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HILLSVILLE — After $250,000 worth of grant money had been spent fixing up the major systems in the Carter Home, the Carroll supervisors have pledged a remaining and necessary piece of work to get the historic building partially reopened.
After two years of work that restored the chimney, roof, windows, gutters, electric system, plumbing and more, it was the state of one wooden floor that kept the house — which has its origins in the 1840s — from being reopened by the Hale-Wilkinson-Carter Home Foundation.
The grant money had run out before the wood on the main floor could be refinished, explained Marlin Surratt, president-elect of the non-profit agency that formed to work on and raise funds for the Carter Home.
"Now, what's really holding us up is finishing this floor," he said, after a brunch served by foundation members to Carroll County officials Monday at the Carter Home.
The foundation has been seeking other grants to do more renovations, but now isn't a good time for that because of the poor state of the economy, Surratt said. "So far, nothing positive has come back."
While the lower two floors are nearly ready to open up to the community, the upper three floors still need a significant amount of work.
Other work that's needed includes installing a fire escape, completing the kitchen, landscaping, renovating the porch and window treatments in the upper floors.
The most expensive item would be an elevator to make the upper floors accessible at an estimated $100,000, according to information from the foundation. The other items needed for the upper floors and the exterior might total $380,000.
If the foundation can hold true to those estimates, the work could come in at about half of a $1.2 million estimate created before the renovations started, Surratt added.
The remaining work needed on the second floor involved sanding, cleaning and refinishing the wood flooring, plus refinishing or carpeting the staircases from the lower level and the one up to the third floor, he said.
Potential uses for the home after it reopens range from businesses on the ground floor to historic exhibits about the town and the county. Foundation members foresee clubs meeting there, dinners and luncheons, weddings and receptions, music and art classes and more.
The foundation's first president, Evelyn Botschen, said she felt she had to get involved in 1999 after hearing talk about the possibility of tearing down the Carter Home after the county vacated its offices there to move into a new office building on Pine Street.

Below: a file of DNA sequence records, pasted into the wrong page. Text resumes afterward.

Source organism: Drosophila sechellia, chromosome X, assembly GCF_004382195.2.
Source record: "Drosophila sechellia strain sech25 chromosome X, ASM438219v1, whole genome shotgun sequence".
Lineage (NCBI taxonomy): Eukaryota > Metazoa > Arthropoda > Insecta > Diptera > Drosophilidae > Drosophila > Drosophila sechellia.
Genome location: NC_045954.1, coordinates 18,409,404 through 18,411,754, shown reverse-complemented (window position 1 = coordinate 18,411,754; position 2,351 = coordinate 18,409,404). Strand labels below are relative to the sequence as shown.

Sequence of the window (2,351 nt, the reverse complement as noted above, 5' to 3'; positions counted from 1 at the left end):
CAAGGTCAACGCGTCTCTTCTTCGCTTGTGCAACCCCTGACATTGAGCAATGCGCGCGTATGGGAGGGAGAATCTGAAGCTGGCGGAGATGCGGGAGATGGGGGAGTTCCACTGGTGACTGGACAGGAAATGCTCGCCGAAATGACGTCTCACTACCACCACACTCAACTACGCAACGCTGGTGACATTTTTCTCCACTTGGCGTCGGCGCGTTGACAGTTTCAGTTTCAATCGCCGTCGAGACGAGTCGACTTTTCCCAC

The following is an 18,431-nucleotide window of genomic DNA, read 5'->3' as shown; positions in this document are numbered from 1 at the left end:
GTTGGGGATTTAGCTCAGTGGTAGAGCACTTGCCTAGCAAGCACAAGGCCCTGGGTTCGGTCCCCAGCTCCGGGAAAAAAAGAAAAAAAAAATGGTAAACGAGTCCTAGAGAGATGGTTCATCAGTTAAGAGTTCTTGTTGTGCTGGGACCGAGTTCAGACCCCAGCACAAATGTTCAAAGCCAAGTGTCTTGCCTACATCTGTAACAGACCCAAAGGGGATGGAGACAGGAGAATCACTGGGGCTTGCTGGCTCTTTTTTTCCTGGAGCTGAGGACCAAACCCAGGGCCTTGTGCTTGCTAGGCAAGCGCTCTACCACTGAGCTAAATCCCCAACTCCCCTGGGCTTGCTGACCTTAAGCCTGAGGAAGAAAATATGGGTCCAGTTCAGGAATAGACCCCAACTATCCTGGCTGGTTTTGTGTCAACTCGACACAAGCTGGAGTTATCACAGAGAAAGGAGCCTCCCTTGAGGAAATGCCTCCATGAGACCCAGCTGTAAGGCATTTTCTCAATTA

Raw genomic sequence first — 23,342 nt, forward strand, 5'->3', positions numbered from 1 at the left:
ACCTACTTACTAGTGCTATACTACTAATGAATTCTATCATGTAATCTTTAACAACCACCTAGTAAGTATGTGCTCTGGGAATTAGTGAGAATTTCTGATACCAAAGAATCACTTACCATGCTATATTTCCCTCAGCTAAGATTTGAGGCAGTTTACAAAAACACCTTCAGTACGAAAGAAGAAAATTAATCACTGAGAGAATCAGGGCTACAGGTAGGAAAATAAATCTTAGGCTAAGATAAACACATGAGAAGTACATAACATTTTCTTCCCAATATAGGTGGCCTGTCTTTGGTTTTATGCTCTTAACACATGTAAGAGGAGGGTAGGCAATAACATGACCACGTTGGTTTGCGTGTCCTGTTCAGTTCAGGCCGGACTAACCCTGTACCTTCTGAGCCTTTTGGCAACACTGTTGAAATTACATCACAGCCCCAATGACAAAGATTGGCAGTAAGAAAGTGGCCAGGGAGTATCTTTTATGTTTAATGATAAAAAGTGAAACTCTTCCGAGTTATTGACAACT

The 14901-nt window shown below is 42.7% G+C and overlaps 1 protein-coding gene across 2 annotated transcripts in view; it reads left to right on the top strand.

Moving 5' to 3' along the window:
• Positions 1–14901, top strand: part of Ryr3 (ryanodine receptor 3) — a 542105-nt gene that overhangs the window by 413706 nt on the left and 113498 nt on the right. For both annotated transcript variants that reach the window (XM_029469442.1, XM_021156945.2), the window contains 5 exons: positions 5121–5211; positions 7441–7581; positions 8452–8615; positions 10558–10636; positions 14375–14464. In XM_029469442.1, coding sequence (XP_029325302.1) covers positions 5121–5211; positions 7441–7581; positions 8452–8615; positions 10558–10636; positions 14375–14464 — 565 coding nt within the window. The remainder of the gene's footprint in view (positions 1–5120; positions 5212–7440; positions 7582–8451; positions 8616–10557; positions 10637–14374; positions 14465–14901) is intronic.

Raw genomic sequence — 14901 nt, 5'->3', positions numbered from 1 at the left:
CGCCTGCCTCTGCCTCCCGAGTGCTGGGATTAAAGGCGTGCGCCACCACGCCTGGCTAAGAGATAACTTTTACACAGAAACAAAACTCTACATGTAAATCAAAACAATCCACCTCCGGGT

"That just ripped across my heart," she said.
Without the Carter Home, what historic place would be left in Carroll County? Botschen had wondered.
So, the foundation formed to work to save the pre-Civil War era home.
It has been a slow process. After years of work to change the place from the county offices back to a historic home and using it for foundation meetings and other events, the group hasn't been able to occupy or use the inside of the building after the grants were received and renovations picked up in intensity in 2006, officials discussed.
"The one word I'd like to leave you is urgency," Botschen said.
Carroll has already helped by providing assistance from Dallas Garrett, a business development specialist, in working out a plan for renovations and eventual operations of the home, she said.
Foundation members have worked themselves ragged. But Botschen said she always appreciated the support that has come in — specifically, she named the late Coy Fowler, a former county supervisor who would come to the foundation meetings and give a $25 donation.
Supervisors' Chairman Sam Dickson complimented the foundation on the work that had been done to restore the home so far.
"It's really starting to take shape," he said.
Botschen said the foundation couldn't have gotten along so well without the assistance from Ricky Dowdy, the county's maintenance director.
Dickson said that the county had sought prices on refinishing the floor, and they found Pro-Source Construction, which could do the work for $4,600.
When Dickson asked if the supervisors if they would like to do anything about this, Supervisor Wes Hurst made a motion to accept the bid to have the floor refinished.
All the supervisors voted for the motion.
"They've come so far with limited funds," Dickson said. "This is a very small token that the county can do."
This will allow people to enjoy the Carter Home in the future, he added.
Surratt expected the Carter Home could partially reopen after the floor is completed and furnishings are brought in.
This will allow the foundation and its activities to get back underway after a couple of years waiting for work to finish up,
Garrett told The Gazette later that "This gets us back inside and will allow all kinds of community events on the first and second floors."
Recently revitalized downtown Hillsville needs a tourism destination to bring in visitors and business, so this will be a positive thing for the community, Garrett said.
"I have always felt that was the key resource, to tell you the truth, to stimulate the business downtown," he said.
The next big thing will be to find a program manager to oversee activities at the building, he said.